LAHORE, Pakistan - Gulf Arab sheiks have long enjoyed close ties with Pakistan, but a Saudi prince's recent shooting spree, which culled more than 2,000 rare birds from preserves, has stirred outrage in the country just as Saudi Arabia propped up its economy with a $1.5 billion loan.
Pakistan's English-language daily newspaper Dawn broke the story this week based on a forest service report, "Visit of Prince Fahad bin Sultan bin Abdul Aziz Al Saud regarding hunting of houbara bustard," which detailed a three-week safari the prince and his entourage took. In all, the Saudi hunting party bagged 2,100 endangered houbara bustards. The prince, who owns a U.K.-built 270-foot motor superyacht and has a website depicting his philanthropic ventures, racked up the high score: 1,977 rare birds.
The houbara bustard appears on the International Union for Conservation of Nature's Red List as vulnerable to extinction, with Pakistan's population of 110,000 feared to be decreasing by 30 percent a year. The prince's hunting party pursued the bustards on bird and wildlife sanctuaries and unprotected land across Pakistan's southwestern Baluchistan province.
The birds are globally protected under the Convention on International Trade in Endangered Species. Pakistan's government has long issued special bustard hunting permits to royals from Persian Gulf states, but they are usually limited to 100 over 10 days in certain areas, excluding reserves. The royal party apparently violated the permits and took down birds over the limit in reserves and protected areas.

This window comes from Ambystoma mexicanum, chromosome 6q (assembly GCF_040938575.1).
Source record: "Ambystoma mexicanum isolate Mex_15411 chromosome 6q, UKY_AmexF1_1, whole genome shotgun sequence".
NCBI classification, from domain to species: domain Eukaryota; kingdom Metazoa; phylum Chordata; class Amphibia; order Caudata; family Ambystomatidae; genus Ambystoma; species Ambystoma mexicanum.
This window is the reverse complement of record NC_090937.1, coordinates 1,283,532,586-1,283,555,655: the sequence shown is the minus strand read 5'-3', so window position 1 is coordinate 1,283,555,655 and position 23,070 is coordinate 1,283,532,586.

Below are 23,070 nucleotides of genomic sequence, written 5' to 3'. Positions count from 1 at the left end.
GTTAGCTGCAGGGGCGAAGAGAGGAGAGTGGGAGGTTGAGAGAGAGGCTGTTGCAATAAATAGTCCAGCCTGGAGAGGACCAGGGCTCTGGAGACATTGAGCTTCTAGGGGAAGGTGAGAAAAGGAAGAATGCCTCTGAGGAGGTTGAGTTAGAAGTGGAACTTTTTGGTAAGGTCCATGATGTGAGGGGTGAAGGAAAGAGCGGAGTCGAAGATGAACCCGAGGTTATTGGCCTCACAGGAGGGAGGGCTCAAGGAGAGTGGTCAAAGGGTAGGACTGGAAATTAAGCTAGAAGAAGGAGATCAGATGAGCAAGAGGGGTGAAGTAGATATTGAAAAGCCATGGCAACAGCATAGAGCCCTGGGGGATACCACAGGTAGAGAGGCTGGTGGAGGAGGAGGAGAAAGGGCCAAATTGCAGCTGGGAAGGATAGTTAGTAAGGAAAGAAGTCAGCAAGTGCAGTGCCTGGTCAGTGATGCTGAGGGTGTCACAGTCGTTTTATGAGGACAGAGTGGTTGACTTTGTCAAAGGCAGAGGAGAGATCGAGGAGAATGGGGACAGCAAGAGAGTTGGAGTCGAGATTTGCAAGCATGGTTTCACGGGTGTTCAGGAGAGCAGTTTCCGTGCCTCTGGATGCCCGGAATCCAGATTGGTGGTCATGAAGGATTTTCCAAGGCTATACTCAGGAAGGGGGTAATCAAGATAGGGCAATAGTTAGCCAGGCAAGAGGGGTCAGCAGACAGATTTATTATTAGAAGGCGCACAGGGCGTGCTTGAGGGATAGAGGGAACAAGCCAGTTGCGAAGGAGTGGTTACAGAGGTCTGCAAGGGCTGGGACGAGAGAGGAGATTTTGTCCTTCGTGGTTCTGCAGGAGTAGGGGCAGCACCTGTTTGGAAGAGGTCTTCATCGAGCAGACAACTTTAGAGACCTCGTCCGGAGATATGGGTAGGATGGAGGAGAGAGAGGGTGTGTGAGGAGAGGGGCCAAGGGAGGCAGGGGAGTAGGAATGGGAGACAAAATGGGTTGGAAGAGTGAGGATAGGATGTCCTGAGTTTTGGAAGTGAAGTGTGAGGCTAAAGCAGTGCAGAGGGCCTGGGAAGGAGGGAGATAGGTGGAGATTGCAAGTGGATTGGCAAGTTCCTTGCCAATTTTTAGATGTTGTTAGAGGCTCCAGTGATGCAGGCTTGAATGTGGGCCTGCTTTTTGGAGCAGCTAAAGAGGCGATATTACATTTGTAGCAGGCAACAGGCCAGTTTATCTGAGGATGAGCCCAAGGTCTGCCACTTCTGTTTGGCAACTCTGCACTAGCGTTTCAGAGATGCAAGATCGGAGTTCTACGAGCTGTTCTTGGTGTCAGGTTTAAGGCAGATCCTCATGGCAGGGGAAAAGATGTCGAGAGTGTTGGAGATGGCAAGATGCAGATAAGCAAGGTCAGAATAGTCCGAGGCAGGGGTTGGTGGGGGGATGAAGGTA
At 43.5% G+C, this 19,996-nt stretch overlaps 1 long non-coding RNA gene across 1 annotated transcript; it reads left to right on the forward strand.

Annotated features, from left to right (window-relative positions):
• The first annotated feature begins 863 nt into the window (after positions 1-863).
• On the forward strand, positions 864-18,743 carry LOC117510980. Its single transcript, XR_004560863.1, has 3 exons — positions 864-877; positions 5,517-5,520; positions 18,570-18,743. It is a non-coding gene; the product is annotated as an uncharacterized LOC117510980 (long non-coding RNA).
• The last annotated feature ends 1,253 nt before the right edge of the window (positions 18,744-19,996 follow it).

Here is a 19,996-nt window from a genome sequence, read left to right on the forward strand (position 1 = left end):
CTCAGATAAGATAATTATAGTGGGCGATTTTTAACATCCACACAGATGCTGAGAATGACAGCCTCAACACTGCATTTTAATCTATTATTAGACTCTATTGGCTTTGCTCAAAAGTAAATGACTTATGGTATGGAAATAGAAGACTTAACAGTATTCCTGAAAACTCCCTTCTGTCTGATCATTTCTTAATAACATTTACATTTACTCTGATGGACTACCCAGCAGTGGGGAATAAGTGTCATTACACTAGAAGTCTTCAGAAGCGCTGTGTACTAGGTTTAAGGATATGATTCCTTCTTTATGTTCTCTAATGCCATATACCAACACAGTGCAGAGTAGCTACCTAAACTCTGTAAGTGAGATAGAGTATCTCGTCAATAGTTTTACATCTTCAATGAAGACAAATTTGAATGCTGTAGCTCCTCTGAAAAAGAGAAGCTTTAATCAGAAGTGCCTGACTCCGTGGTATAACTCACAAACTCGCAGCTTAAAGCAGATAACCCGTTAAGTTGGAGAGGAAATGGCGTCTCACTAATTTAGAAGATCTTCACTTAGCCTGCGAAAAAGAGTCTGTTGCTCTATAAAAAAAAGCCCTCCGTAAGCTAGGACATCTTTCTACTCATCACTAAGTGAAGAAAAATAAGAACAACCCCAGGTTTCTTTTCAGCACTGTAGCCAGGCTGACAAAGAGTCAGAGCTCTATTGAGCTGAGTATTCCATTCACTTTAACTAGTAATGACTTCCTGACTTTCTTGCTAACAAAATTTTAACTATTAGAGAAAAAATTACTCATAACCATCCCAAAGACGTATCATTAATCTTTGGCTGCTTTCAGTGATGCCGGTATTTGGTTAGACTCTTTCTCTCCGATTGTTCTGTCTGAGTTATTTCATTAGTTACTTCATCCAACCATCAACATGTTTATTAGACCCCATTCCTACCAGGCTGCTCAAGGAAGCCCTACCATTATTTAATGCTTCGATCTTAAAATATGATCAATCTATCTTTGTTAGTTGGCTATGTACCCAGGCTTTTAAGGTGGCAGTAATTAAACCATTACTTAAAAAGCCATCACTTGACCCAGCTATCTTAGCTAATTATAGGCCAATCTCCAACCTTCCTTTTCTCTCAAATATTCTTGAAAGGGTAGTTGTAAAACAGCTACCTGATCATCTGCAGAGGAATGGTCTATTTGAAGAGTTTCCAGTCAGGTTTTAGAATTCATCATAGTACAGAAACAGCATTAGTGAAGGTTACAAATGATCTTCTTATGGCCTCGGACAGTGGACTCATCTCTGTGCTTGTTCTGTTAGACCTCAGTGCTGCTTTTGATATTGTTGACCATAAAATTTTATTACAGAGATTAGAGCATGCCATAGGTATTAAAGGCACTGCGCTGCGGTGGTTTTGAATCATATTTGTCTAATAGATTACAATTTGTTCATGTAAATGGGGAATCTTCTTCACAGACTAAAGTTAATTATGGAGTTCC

Though the hunt took place at the end of January, Pakistan's media did not pick up the story until this week. Not long after Baluchistan forestry officials wrote their report on the prince's shooting party, Saudi Arabia loaned Pakistan $1.5 billion to help prop up its economy, effectively bailing out the Pakistani rupee and prompting the U.S. dollar's worth to fall from 105 rupees to 97.
Pakistan's prime minister, Nawaz Sharif, has close ties to the Saudi royal family, spending time in exile in the kingdom after a military coup ended his second term in 1999. Prince Al-waleed bin Talal, Saudi financier and member of the house of Saud, has described Sharif as "Saudi Arabia's man in Pakistan," Reuters reports.
Arab royalty has long enjoyed the privilege of hunting in Pakistan, which has set aside more than 70 wildlife sanctuaries and game parks. Often the sheiks use falcons to hunt, and the bustard is a favorite target because, like the horns of the critically endangered rhinoceros, its meat is believed to be an aphrodisiac.
"Is there any more ridiculous reason to kill an animal?" Naeem Sadiq, a Karachi-based activist, asked in the Guardian in February. "If it's illegal for Pakistanis to kill these birds why should the Arab sheiks be allowed to do it?" Those concerned about the bustards' long-term viability point out that neighboring India bans their hunting outright.
Negative public reaction in Pakistan to its history of granting poaching privileges to elites did bring about a victory for the bustards after hunting season ended in February, however. The Lahore High Court placed an interim ban on all hunting of houbara bustards in the country's Punjab province.